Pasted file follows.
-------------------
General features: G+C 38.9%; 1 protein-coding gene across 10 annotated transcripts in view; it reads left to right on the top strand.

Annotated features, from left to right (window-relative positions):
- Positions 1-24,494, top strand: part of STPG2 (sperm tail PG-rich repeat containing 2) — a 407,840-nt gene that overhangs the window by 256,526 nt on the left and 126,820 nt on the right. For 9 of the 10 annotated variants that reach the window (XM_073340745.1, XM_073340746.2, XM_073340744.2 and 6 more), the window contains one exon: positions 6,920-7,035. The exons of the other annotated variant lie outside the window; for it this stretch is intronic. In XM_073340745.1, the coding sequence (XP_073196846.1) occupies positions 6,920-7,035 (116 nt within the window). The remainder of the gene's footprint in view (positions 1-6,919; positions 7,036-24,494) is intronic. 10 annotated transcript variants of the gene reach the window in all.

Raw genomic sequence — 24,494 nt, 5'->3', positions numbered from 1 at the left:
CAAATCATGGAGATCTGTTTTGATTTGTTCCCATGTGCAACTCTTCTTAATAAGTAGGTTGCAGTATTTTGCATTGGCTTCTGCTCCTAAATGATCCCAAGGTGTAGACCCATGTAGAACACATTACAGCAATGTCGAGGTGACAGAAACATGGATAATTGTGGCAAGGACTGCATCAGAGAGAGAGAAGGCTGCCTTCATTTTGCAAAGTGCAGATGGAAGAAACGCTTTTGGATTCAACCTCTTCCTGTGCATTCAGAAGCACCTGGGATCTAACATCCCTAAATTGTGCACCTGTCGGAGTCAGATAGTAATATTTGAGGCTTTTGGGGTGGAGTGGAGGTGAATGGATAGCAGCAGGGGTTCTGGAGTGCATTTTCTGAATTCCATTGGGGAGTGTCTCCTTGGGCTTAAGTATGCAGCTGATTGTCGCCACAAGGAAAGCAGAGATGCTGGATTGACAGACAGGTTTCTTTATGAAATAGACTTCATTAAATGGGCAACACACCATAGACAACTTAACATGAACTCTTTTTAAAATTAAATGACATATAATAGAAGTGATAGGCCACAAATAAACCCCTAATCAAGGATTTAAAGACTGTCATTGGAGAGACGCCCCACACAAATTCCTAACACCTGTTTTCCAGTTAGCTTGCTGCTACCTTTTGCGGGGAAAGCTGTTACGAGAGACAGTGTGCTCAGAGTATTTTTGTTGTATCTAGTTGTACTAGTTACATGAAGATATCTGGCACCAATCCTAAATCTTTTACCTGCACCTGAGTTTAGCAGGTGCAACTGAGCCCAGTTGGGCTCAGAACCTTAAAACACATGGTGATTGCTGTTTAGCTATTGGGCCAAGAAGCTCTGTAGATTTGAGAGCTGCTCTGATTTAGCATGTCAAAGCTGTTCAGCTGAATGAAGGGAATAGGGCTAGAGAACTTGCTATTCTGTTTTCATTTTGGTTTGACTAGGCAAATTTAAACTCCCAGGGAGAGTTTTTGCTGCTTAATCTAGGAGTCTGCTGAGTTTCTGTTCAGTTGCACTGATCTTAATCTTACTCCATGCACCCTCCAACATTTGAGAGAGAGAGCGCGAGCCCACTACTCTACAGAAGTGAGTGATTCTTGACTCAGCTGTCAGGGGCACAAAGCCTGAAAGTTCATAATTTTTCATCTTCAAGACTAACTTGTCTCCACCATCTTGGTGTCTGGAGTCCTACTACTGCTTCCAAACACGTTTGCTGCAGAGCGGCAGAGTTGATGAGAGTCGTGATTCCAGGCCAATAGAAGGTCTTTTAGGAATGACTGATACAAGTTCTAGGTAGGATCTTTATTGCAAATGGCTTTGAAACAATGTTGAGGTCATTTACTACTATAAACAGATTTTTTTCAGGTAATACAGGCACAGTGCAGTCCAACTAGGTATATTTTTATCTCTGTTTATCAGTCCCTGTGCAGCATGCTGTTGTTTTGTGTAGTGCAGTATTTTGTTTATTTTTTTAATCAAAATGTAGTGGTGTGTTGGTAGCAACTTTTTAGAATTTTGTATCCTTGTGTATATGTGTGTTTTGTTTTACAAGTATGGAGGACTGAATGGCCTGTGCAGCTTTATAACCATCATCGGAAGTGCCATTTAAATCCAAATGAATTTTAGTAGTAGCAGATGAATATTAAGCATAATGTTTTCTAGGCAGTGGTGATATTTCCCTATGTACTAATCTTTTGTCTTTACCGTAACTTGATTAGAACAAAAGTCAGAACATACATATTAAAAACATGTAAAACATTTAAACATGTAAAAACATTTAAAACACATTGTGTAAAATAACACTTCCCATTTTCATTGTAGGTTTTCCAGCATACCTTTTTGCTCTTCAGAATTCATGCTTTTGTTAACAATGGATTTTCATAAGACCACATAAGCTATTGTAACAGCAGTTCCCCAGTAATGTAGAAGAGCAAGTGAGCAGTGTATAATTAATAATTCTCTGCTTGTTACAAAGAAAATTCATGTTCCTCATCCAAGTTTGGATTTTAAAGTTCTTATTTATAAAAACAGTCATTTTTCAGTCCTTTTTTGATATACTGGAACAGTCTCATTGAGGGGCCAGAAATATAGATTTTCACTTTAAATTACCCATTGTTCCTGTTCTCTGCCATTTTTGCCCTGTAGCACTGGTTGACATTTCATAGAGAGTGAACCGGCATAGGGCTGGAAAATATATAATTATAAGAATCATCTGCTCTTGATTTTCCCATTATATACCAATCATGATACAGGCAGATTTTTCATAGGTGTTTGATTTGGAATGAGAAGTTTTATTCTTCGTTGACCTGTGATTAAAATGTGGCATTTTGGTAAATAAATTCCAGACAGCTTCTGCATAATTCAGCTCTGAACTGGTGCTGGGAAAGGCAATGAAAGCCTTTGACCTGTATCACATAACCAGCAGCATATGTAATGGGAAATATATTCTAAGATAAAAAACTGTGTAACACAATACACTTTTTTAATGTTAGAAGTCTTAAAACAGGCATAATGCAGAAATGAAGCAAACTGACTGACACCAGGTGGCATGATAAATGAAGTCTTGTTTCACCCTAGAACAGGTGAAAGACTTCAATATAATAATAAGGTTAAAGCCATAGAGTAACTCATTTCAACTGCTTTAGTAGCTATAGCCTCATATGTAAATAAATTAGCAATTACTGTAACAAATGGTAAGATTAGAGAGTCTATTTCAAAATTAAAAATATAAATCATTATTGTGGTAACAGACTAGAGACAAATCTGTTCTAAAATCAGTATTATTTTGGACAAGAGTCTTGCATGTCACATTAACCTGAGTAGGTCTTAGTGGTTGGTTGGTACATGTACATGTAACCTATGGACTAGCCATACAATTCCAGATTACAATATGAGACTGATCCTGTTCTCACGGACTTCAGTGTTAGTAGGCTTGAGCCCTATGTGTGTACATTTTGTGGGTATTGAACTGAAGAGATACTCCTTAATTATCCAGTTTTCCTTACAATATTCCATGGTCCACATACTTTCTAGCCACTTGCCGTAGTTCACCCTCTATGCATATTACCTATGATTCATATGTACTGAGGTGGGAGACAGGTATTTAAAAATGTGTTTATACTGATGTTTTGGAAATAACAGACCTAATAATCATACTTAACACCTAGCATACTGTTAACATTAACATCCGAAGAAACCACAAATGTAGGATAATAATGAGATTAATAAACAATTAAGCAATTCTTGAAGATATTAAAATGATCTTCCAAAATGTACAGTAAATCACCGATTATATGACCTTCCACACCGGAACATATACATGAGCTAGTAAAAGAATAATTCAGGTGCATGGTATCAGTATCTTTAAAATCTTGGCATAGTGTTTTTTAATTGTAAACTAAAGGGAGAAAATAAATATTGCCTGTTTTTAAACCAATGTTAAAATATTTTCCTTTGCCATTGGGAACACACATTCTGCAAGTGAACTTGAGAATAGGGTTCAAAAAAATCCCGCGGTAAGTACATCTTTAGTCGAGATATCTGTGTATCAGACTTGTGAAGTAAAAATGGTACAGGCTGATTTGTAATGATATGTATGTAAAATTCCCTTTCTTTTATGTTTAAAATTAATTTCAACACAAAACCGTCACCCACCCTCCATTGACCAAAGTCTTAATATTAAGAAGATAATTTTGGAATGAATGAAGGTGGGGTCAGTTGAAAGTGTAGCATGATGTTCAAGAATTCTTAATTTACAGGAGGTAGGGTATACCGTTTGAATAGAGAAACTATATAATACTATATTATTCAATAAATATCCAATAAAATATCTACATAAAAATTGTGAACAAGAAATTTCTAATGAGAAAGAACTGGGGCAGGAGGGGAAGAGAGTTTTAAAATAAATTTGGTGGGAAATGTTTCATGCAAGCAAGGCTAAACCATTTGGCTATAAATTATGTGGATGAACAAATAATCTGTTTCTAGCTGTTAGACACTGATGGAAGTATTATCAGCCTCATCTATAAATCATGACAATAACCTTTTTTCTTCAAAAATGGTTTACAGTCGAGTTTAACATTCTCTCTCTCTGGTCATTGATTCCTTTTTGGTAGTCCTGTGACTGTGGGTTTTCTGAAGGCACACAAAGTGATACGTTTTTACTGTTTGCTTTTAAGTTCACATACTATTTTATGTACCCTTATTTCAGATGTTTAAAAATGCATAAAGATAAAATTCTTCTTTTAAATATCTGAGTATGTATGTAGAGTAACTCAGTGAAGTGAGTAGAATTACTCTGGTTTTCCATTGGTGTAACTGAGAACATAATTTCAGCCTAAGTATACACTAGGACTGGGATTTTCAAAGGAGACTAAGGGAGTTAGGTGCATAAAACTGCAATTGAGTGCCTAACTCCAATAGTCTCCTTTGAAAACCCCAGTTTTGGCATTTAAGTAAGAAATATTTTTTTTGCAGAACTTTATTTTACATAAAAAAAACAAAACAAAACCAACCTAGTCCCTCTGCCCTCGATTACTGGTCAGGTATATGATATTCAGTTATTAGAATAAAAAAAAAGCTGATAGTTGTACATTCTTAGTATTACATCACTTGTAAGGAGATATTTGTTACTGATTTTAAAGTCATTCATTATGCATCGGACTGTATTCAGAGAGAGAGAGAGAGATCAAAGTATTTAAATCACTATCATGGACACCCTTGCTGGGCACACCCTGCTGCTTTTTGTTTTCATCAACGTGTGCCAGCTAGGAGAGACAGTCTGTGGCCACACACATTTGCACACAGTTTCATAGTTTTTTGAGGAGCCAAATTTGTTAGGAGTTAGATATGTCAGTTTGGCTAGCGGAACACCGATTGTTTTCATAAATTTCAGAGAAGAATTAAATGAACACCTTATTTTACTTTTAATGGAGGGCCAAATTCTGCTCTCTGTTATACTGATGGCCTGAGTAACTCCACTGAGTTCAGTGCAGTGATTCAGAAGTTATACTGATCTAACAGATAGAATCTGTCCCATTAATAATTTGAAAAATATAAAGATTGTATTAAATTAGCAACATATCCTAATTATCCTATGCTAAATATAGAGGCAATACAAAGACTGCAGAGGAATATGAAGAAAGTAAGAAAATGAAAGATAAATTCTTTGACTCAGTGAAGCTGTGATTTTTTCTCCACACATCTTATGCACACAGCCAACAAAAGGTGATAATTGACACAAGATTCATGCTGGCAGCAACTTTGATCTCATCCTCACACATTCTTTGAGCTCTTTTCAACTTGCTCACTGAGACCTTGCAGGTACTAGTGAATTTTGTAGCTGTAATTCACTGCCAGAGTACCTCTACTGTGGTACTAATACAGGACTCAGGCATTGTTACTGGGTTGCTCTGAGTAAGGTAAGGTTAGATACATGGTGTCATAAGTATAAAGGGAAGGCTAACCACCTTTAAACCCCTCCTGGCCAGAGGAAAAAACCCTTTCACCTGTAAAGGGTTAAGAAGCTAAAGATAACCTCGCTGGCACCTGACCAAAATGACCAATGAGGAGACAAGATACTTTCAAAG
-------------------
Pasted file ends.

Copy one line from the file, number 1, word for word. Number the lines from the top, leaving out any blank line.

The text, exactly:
General features: G+C 38.9%; 1 protein-coding gene across 10 annotated transcripts in view; it reads left to right on the top strand.